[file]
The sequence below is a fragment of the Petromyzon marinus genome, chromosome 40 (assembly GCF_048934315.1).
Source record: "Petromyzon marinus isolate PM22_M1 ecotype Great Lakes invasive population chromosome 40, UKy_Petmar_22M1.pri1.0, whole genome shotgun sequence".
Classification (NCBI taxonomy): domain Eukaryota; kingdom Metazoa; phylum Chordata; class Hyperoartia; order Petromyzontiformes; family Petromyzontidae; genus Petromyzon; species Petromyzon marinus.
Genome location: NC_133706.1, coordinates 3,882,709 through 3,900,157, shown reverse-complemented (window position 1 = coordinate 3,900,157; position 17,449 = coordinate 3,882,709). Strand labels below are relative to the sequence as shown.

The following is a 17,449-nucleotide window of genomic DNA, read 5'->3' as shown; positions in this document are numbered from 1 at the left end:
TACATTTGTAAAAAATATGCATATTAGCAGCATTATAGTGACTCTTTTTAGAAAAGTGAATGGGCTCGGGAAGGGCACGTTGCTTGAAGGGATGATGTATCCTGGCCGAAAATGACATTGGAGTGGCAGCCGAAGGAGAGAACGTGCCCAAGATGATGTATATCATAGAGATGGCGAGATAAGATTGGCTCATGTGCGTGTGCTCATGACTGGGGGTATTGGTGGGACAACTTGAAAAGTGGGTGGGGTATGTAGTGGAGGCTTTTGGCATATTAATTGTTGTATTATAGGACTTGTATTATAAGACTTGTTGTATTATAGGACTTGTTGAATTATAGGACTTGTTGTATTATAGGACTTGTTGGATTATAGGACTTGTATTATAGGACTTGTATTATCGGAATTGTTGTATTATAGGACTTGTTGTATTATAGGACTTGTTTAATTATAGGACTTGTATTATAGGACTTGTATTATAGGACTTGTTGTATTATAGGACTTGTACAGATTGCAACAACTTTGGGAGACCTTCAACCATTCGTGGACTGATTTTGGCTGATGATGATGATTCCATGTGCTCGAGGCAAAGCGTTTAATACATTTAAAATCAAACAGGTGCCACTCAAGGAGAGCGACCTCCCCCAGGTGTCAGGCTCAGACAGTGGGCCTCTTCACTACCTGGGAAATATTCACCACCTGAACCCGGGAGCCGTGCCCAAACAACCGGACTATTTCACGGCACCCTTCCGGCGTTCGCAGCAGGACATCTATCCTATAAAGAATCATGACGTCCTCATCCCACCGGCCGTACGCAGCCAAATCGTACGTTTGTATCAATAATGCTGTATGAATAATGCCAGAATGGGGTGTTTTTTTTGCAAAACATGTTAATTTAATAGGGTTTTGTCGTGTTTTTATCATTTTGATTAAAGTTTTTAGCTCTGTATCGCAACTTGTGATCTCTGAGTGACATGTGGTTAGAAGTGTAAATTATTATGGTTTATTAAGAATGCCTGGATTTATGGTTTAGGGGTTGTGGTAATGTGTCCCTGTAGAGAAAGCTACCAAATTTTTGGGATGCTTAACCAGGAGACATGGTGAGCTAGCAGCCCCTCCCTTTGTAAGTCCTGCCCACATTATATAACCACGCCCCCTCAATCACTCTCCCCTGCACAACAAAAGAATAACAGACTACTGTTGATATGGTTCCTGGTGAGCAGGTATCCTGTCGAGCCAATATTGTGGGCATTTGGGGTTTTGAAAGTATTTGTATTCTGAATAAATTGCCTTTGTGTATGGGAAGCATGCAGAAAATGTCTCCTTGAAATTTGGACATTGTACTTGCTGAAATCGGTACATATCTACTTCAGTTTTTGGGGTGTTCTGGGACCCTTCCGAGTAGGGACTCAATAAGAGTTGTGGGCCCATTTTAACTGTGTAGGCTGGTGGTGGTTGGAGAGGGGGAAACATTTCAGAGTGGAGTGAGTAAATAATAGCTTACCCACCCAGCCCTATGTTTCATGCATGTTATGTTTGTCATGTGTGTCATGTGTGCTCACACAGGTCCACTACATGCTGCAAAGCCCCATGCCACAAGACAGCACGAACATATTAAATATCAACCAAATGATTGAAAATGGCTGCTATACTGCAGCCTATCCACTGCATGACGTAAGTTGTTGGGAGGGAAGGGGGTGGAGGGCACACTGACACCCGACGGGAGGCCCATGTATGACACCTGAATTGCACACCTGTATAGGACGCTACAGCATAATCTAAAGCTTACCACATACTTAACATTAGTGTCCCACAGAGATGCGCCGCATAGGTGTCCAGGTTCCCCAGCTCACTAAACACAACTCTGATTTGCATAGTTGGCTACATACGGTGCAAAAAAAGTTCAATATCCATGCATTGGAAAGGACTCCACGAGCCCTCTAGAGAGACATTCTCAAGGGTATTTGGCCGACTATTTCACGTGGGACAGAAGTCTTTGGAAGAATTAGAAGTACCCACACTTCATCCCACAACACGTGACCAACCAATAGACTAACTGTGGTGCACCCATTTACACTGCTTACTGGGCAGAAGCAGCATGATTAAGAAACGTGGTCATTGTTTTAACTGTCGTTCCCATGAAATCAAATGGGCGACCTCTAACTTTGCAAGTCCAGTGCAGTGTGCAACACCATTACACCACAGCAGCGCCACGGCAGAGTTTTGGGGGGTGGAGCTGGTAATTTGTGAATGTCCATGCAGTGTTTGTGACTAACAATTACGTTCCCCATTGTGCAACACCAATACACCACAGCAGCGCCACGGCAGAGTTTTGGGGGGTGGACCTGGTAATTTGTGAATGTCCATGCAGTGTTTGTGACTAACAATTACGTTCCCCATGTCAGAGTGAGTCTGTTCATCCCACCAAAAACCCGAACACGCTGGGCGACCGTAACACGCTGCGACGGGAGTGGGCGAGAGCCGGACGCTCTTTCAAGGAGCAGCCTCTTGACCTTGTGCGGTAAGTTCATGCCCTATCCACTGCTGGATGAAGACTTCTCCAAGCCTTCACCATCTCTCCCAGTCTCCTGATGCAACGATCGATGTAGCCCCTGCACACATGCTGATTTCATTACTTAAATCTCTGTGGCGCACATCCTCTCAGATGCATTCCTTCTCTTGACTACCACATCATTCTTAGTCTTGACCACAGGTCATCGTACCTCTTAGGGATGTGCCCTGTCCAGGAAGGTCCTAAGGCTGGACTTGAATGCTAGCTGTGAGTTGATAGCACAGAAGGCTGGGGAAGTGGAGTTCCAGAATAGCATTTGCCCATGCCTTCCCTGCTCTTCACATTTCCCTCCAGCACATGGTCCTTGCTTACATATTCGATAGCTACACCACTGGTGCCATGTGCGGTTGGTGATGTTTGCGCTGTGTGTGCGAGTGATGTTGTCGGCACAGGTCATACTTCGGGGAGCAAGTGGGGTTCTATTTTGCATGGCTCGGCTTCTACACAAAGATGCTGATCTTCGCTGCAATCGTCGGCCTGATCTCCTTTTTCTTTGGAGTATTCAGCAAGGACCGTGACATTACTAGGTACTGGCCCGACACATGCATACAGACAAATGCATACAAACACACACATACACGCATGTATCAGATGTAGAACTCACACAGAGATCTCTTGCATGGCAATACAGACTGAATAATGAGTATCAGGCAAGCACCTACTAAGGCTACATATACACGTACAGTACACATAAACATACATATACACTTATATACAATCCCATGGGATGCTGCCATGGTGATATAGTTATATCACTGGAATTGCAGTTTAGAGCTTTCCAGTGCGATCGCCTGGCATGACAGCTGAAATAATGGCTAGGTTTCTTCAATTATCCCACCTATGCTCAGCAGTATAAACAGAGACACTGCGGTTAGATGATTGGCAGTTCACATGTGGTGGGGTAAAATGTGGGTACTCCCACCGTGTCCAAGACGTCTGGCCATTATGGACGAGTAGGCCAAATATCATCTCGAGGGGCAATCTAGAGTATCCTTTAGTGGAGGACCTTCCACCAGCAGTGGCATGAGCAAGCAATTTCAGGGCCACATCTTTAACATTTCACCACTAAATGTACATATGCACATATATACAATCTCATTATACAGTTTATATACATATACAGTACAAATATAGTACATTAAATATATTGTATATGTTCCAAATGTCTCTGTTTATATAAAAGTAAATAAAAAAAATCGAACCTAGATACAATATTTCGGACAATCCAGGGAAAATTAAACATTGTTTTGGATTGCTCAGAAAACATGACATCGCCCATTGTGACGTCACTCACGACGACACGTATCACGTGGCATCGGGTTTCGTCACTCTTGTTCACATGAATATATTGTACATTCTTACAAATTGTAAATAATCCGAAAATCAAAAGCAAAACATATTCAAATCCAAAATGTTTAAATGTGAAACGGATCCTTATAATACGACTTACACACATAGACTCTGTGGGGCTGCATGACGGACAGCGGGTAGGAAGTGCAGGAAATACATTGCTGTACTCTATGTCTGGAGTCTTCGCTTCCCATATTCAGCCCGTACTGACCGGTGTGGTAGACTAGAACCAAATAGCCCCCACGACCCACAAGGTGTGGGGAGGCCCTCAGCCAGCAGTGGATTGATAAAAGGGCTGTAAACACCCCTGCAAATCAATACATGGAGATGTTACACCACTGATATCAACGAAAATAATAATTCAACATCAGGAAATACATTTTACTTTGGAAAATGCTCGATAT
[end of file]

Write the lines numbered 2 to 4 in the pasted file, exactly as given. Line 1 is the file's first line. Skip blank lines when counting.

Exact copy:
Source record: "Petromyzon marinus isolate PM22_M1 ecotype Great Lakes invasive population chromosome 40, UKy_Petmar_22M1.pri1.0, whole genome shotgun sequence".
Classification (NCBI taxonomy): domain Eukaryota; kingdom Metazoa; phylum Chordata; class Hyperoartia; order Petromyzontiformes; family Petromyzontidae; genus Petromyzon; species Petromyzon marinus.
Genome location: NC_133706.1, coordinates 3,882,709 through 3,900,157, shown reverse-complemented (window position 1 = coordinate 3,900,157; position 17,449 = coordinate 3,882,709). Strand labels below are relative to the sequence as shown.